BAE Systems manufactures some of the most advanced, technology-led defence and aerospace solutions in the world and wanted to encourage more women to pursue careers with them. 

  • BAE Systems aimed to address the gender gap in tech and bring more innovative thought into the workplace by hiring diverse coders.
  • By partnering with Code First Girls, BAE Systems were able to tap into a talent pool of diverse women, of which 66% came from a non-computer science background and 45% were career switchers. 
  • The partnership was hugely successful, with BAE Systems sponsoring 225 python class places and 15 candidates through a CFGdegree in full-stack. All 15 CFGdegree graduates secured full-time software roles at BAE Systems. 

GCHQ  the UK’s intelligence, security and cyber agency focused on counter-terrorism, cybersecurity and organised crime and was seeking a solution to their diversity and inclusion efforts in cybersecurity.

  • GCHQ aimed to attract more neurodivergent women into cybersecurity roles that require fast pattern recognition, sharper accuracy and greater attention to detail.
  • By partnering with Code First Girls and sponsoring the entire learning funnel, GCHQ was able to build a local talent pipeline in Cheltenham, starting with MOOC sprints in python.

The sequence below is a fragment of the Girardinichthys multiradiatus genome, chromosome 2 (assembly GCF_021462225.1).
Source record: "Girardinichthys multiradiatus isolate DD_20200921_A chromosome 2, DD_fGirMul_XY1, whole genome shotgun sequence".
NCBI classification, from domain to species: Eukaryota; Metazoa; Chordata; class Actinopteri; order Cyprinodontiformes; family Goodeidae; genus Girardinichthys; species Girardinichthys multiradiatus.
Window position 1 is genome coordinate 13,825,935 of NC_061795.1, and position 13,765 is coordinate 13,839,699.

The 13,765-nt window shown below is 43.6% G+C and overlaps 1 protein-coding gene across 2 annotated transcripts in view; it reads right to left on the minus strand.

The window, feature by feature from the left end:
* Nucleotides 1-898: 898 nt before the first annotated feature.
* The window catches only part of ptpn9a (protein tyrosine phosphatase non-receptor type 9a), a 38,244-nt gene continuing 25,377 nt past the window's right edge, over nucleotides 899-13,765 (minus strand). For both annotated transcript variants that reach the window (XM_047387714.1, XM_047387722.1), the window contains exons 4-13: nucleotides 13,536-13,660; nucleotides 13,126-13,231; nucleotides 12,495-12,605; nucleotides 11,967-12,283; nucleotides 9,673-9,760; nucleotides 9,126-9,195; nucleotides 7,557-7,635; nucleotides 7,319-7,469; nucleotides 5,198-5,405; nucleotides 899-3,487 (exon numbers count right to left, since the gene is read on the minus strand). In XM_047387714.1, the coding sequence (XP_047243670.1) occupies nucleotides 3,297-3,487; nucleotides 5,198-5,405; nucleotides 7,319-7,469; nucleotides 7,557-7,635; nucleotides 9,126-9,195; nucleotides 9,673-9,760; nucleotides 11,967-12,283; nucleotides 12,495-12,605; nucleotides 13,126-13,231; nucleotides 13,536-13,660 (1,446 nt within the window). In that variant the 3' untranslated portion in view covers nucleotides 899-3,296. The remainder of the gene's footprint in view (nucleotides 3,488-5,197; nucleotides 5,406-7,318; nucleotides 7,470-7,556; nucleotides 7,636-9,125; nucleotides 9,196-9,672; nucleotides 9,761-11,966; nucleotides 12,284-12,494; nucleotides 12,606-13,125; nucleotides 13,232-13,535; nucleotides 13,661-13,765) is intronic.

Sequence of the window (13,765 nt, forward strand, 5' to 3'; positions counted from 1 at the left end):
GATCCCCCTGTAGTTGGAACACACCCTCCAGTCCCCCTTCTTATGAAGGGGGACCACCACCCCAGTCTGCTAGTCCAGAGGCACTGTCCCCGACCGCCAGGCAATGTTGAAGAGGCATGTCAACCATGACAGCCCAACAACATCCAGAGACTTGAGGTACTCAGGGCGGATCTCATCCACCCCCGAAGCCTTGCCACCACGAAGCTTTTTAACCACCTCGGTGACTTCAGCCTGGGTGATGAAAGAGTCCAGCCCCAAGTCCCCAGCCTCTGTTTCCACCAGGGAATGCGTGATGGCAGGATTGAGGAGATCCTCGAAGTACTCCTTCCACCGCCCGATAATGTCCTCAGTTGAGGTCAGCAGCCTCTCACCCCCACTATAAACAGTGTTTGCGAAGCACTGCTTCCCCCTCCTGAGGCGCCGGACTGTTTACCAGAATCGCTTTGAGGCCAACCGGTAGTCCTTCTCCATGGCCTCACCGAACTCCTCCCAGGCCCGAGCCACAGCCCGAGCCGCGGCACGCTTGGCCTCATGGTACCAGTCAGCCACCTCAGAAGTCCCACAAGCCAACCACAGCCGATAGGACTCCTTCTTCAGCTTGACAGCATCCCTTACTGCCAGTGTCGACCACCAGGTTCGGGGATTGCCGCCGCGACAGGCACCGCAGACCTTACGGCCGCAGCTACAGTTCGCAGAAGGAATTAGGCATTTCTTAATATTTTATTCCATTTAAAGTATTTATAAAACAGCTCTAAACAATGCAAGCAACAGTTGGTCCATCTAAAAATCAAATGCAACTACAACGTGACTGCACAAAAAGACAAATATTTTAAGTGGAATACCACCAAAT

• To date, GCHQ has sponsored 2,212 women to learn how to code for free across Python and Apps, Web Development and Data and SQL, with 17% of learners identifying as  neurodivergent

Out of this world talent: community spotlight 

DSTL is one of the UK’s principal government organisations and works with external partners to maximise the impact of science and tech in the defence and security field. We interviewed CFG graduate, Kathryne, to hear more about her experience with Code First Girls and DSTL.

  • Name: Kathryne E.
  • Role: Software Engineer
  • Organisation: DSTL 
What motivated you to get involved with CFG?

Covid gave me the push I needed to make the career switch. I’ve always enjoyed and been good at HTML and basic tech in my other jobs. Whether it be using HTML for an event register, mass personalised invites or creating an event booking platform, I’ve always enjoyed the challenge.

Did you join CFG as a graduate or career switcher?

I first found the CFG Kickstarter Web Development course. I really enjoyed this and I then moved on to the CFGdegree with a software specialisation as a career switcher. 

Which CFGdegree pathway did you apply for, and why?

After the Kickstarter course, we were given a talk from our sponsor GCHQ and they mentioned the CFGdegree and DSTL. I then looked online and saw DSTL was close in location and seemed like a great company that I wanted to be a part of. I had never thought about software development before but it looked very interesting.

What are you doing in your career now; how have you progressed from the start of your journey?

I am now a software engineer at DSTL and whilst I’ve come a long way from my previous position as an Event Manager, I’m still on my learning journey.

Would you recommend CFG to others, and why?

CFG is a great opportunity, I am so grateful for everything they have given me. The degree was extremely difficult and demanding but it was such an achievement when I completed it and I learnt so much from it. I most definitely would not be in the place I am today without CFG.